The essence of due process is reasonable opportunity to be heard and submit evidence in support of one's defense.64 What the law proscribes is lack of opportunity to be heard.65 The facts show that preliminary investigations were conducted prior to the filing of the Informations. Petitioners filed their Answer with Special Affirmative Defenses in OMB-VIS-CRIM-95-0646. Petitioner Kuizon filed his Counter-Affidavit together with the attached affidavits of petitioners Tolibas and Daan in OMB-2-96-0049. When petitioners learned that four (4) Informations were filed against them, they filed a Motion for Reinvestigation which the Sandiganbayan granted. It is clear therefore that petitioners were not deprived of due process.

We now come to the issue raised by petitioners Daan and Tolibas that there was no reinvestigation conducted on them. It appears from the records that the Office of the Special Prosecutor who was authorized to conduct the reinvestigation of the cases did not notify petitioners Daan and Tolibas of the proceedings. Only petitioner Kuizon filed his counter-affidavit which was solely considered by Special Prosecutor Lemuel de Guzman in his Memorandum.66 Be that as it may, we rule against the petitioners. The procedural defect was waived by petitioners when they entered their plea of "not guilty" to the information. The settled rule is that when an accused pleads to the charge, he is deemed to have waived the right to preliminary investigation and the right to question any irregularity that surrounds it.67 The invalidity or absence of a preliminary investigation does not affect the jurisdiction of the court which may have taken cognizance of the information nor impair the validity of the information or otherwise render it defective.68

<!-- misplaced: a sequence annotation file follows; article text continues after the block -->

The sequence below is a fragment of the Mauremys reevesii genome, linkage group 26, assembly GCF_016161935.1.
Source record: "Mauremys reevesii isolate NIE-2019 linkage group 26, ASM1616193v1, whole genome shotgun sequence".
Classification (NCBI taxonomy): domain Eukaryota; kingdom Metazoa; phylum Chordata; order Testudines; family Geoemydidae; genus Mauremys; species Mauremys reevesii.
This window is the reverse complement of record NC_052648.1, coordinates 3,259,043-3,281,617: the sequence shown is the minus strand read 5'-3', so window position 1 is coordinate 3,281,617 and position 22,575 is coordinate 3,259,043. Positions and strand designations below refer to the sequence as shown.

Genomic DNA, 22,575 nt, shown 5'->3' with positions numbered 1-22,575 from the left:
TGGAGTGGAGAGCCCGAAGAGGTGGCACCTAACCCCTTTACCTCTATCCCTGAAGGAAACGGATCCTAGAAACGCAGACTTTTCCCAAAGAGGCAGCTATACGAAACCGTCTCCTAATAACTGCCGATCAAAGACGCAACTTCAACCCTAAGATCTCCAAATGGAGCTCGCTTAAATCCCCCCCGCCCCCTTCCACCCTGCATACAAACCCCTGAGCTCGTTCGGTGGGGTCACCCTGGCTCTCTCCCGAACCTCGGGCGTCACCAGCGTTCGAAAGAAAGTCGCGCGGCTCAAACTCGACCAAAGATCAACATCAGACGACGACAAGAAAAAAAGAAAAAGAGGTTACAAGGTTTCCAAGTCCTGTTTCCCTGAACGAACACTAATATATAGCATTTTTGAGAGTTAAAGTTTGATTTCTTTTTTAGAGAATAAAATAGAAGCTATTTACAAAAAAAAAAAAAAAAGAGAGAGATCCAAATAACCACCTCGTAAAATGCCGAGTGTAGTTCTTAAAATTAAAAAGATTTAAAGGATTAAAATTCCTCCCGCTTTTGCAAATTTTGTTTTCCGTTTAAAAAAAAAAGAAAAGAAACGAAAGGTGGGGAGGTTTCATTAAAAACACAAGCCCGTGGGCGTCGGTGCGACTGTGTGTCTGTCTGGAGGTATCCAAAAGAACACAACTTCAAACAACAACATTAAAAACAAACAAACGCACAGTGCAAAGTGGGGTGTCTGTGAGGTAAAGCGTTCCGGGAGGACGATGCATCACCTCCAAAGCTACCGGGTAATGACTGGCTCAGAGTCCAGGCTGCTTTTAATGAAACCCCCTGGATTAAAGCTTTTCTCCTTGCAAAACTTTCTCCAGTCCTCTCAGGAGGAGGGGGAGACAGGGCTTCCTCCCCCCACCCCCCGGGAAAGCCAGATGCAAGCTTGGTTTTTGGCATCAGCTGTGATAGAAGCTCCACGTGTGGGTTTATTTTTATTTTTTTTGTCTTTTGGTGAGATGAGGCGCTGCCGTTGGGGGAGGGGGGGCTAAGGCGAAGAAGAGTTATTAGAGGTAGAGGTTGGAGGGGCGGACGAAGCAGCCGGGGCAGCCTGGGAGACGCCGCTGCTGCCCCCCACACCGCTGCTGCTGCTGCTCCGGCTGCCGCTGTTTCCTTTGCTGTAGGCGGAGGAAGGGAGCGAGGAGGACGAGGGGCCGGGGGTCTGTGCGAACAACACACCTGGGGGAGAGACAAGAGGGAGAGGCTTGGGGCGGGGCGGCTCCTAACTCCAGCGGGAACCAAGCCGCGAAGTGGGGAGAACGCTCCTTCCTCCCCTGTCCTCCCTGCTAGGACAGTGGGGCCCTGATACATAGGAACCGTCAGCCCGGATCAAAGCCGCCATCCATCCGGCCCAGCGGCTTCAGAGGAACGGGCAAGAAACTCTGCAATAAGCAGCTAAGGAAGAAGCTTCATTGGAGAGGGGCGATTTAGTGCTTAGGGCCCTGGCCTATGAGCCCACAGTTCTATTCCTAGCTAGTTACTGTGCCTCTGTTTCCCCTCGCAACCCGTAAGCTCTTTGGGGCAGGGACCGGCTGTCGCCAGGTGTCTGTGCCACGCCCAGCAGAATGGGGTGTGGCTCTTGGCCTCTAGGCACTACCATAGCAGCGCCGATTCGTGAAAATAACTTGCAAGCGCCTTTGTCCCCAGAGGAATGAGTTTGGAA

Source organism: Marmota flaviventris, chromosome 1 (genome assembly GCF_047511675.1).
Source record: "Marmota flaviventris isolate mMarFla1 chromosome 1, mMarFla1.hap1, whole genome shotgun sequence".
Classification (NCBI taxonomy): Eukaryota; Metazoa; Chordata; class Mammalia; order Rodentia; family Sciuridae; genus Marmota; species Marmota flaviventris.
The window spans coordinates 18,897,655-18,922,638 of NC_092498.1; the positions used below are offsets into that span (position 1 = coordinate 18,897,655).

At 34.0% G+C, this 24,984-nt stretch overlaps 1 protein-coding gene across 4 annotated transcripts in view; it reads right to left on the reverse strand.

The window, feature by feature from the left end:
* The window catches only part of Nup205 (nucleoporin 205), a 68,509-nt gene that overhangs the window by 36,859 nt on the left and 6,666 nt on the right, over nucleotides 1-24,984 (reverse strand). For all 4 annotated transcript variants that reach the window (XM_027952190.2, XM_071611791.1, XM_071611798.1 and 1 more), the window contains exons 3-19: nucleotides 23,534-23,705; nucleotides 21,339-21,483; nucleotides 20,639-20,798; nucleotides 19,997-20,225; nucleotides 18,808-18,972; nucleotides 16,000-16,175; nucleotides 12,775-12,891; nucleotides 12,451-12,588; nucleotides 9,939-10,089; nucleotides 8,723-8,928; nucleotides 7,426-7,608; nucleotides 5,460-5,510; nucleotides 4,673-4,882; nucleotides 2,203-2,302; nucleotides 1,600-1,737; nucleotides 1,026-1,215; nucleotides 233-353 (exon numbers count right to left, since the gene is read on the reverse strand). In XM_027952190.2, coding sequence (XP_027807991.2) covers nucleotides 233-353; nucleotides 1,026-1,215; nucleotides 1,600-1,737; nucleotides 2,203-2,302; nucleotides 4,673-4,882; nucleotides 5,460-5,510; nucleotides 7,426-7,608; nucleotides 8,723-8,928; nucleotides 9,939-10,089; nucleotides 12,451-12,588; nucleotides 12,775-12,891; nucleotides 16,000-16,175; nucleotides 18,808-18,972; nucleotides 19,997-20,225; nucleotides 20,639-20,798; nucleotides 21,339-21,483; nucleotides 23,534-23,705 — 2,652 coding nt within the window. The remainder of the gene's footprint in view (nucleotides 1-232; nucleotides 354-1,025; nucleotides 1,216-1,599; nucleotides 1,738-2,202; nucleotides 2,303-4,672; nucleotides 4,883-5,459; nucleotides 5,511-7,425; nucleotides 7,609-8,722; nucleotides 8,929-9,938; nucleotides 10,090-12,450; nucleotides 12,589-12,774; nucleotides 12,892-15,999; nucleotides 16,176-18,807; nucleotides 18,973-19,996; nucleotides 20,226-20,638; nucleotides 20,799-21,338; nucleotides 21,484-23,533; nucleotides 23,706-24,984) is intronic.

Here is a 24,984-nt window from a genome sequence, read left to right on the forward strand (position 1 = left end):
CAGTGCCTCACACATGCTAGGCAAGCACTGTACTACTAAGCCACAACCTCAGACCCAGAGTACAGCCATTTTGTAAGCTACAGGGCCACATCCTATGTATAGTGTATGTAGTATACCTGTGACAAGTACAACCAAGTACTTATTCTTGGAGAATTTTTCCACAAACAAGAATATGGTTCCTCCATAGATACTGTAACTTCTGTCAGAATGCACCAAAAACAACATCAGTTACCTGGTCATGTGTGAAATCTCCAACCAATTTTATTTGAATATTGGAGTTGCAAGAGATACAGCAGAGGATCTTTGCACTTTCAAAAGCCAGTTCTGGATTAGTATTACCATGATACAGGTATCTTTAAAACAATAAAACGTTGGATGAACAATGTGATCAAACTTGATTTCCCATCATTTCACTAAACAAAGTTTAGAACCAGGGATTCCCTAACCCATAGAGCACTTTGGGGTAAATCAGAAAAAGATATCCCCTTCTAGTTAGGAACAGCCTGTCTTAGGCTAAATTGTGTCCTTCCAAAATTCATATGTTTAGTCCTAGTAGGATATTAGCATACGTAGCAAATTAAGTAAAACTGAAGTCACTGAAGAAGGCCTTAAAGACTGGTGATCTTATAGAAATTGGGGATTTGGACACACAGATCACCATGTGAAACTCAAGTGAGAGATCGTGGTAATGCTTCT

The petitioners further asseverate that respondent Desierto gravely abused his discretion when he simply approved the recommendation of the Legal Counsel recommending the filing of information in court despite the clear absence of reasonable justification.69 We reject petitioners' claim. What is involved is merely a review and affirmation by the respondent Ombudsman of the findings made by the investigating prosecutor. He need not restate the facts and elaborate on the applicable law. In Cruz, Jr. vs. People,70 we held:

"It may seem that the ratio decidendi of the Ombudsman's order may be wanting but this is not a case of a total absence of factual and legal bases nor a failure to appreciate the evidence presented. What is actually involved here is merely a review of the conclusion arrived at by the investigating prosecutor as a result of his study and analysis of the complaint, counter-affidavits, and the evidence submitted by the parties during the preliminary investigation. The Ombudsman here is not conducting anew another investigation but is merely determining the propriety and correctness of the recommendation given by the investigating prosecutor, that is, whether probable cause actually exists or not, on the basis of the findings of the latter. Verily, it is discretionary upon the Ombudsman if he will rely mainly on the findings of fact of the investigating prosecutor in making a review of the latter's report and recommendation, as the Ombudsman can very well make his own findings of fact. There is nothing to prevent him from acting one way or the other, x x x"71

In case of conflict in the conclusions of the Ombudsman and the special prosecutor, it is self-evident that the former's decision shall prevail since the Office of the Special Prosecutor is under the supervision and control of the Ombudsman.72 The action of the respondent Ombudsman in disapproving the findings of Special Prosecutor De Guzman and approving that of Legal Counsel Clemente does not per se constitute grave abuse of discretion.